Cothran’s bakers work to achieve a bride’s vision


By Donna Thornton/News Editor

With 50 years in the baking business, Cothran’s Bakery has the traditional down pat. However, General Manager Clay Gambel said the staff at Cothran’s have their specialties, and they happen to match the preferences of the brides he typically sees.

“You have your traditional brides, the modern brides and the ultra-modern brides,” Gambel said.

One type will favor the classic cake – layers of buttercream and delicate piping. Bakery owner Chris Cothran said he prefers tradtional cakes, too. Some of the more modern styles, he said, maybe be elegant, but they are simple — not as creative for the baker making them.

Gambel said modern brides want that elegance and simplicity, he finds. They may want square layers, and more use of fondant. Fondant, he said, has improved greatly over the years. In the past, some fondants didn’t taste as good as buttercream.

“If you get chocolate fondant now, to me it tastes like a Tootsie Roll,” Gambel said. “The vanilla tastes like vanilla.”

Ultramodern brides opt for more unique cakes – often with bolder colors than one might normally associate with weddings.

At Cothran’s, Gambel said, there’s a baker to meet all these kinds of brides: one who specializes in traditional cakes, one who likes to craft the modern elegant cakes and another who enjoys bringing the bolder ideas to life.

“The staff complements each other,” Gambel said. “They all have their strengths.”

As far as grooms’ cakes go, anything goes. “We made a cake that looks like the plane that flies the Unversity of Alabama football team around,” Gambel said. “We had a groom come in and pull up his sleeve to show us a tattoo. We made a cake that looked like his tattoo.”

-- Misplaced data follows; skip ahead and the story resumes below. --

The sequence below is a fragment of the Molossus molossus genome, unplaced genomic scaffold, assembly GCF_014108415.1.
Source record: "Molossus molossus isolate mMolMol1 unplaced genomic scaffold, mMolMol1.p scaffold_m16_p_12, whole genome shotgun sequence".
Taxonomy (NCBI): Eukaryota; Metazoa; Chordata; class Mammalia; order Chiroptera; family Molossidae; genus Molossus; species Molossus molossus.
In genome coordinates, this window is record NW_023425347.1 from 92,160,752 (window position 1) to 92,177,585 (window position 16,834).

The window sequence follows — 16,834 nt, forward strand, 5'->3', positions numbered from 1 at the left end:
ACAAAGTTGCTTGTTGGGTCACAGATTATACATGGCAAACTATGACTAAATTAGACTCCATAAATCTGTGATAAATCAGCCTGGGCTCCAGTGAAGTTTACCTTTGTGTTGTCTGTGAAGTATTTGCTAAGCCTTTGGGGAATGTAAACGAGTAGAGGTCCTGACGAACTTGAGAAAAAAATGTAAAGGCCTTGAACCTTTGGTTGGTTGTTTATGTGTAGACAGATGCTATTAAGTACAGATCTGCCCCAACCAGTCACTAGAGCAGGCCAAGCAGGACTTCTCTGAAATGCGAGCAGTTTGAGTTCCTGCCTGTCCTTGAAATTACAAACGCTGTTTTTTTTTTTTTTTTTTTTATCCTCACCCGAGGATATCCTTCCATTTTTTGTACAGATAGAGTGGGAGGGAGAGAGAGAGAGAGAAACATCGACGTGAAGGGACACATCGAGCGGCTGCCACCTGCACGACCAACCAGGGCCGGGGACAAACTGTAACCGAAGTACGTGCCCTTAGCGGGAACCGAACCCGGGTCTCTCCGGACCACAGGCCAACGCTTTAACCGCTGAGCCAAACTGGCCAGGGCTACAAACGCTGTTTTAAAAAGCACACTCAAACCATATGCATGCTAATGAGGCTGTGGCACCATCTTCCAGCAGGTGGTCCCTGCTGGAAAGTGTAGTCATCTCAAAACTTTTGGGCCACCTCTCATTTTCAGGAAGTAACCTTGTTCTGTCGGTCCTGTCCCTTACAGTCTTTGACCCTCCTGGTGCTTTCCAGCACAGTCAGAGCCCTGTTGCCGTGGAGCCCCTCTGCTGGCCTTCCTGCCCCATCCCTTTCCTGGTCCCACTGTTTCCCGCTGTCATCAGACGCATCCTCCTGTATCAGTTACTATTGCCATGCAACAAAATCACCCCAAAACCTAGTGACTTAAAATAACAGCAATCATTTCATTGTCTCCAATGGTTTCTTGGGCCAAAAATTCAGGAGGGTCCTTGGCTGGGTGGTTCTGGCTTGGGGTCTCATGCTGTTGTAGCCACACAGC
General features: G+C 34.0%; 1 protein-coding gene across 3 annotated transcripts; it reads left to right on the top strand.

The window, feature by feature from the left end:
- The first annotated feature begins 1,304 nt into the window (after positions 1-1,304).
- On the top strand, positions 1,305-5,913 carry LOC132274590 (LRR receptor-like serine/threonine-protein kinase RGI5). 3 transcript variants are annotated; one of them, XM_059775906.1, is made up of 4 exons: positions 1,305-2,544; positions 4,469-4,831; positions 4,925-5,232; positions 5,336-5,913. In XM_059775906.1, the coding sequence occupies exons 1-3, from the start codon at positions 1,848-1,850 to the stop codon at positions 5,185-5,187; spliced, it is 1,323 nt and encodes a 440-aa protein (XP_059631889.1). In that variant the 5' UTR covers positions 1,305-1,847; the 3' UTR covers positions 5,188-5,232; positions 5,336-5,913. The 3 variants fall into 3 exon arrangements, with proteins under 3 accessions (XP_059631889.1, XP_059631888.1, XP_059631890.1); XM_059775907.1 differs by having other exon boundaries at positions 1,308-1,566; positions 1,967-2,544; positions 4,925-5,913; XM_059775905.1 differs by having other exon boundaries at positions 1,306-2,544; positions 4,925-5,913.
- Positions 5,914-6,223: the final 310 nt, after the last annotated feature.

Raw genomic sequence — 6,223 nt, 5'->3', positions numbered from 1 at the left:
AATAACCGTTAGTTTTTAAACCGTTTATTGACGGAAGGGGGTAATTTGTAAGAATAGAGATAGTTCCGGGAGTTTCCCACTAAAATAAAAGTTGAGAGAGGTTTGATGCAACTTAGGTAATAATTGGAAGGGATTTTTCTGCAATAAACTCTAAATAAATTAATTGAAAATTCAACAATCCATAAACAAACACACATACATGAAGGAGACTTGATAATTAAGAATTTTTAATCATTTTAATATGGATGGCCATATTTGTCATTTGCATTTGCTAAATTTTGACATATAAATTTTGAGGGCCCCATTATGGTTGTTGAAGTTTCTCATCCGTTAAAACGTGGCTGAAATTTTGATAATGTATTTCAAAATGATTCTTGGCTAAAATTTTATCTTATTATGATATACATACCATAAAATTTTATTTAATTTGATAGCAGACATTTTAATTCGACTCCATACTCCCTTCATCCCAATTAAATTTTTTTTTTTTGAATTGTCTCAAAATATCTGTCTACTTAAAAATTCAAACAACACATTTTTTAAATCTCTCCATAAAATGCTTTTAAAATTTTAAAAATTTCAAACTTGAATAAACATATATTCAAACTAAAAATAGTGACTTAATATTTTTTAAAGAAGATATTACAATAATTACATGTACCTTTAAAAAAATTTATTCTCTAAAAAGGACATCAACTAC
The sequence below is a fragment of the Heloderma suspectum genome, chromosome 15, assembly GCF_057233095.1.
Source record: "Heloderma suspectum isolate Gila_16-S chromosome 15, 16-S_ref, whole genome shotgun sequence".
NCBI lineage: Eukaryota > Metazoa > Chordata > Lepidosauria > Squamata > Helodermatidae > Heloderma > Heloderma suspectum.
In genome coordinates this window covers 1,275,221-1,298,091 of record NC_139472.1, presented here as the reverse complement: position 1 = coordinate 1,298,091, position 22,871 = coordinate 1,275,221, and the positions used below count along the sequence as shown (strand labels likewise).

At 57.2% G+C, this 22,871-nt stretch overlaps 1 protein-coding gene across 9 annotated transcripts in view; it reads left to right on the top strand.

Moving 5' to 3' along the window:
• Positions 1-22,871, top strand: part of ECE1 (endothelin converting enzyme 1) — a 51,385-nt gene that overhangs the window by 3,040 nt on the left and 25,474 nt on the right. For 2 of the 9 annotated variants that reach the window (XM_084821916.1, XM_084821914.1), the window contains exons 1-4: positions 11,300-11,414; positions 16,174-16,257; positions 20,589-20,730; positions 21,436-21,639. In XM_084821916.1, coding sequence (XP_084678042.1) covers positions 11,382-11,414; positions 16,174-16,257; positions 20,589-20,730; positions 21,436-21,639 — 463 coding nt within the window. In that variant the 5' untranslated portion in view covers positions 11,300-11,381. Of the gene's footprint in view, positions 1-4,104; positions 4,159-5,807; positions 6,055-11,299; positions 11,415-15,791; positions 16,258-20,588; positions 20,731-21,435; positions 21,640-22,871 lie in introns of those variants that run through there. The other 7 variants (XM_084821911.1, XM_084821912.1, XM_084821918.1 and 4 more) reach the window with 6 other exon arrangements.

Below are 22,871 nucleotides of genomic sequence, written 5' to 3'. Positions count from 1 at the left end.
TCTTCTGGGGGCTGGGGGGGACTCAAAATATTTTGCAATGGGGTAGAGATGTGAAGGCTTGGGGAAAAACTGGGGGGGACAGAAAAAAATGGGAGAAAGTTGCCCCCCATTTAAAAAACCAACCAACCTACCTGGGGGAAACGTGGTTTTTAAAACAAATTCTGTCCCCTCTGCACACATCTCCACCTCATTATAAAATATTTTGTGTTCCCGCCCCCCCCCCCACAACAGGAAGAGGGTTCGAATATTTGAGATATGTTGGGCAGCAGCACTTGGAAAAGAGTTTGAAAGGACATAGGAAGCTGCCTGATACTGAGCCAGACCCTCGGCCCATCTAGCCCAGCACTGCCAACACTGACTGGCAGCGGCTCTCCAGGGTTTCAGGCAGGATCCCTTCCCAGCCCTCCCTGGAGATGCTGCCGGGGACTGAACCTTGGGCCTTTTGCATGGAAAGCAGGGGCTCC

A few years ago, Cothran’s delved into full-service catering. Gambel said the staff has been catering events long enough now that they are comfortable with any event, “from a boxed lunch business dinner to a convention hall dinner for 600.”

With those events, as with weddings, it comes down to realizing someone’s vision for their day.

With weddings, you’re talking about the day of a lifetime.

“Most brides come in with some thoughts,” Gambel said. “They may want to bring ideas from different cakes they’ve seen.” He said they often bring pictures or whip out phones. The staff consults with the bride and talks about the elements they want to merge for their cake.

“We like to be able to paint a clear vision,” Gambel said, before starting work. “We try our best to accommodate every brides wishes,” Gambel said, helping them consider their budget and their venue.

“We recently did a wedding and learned that Cothran’s did the cake for the bride’s mother about 25 years ago. That comes from having 50 years in business,” Gambel said.

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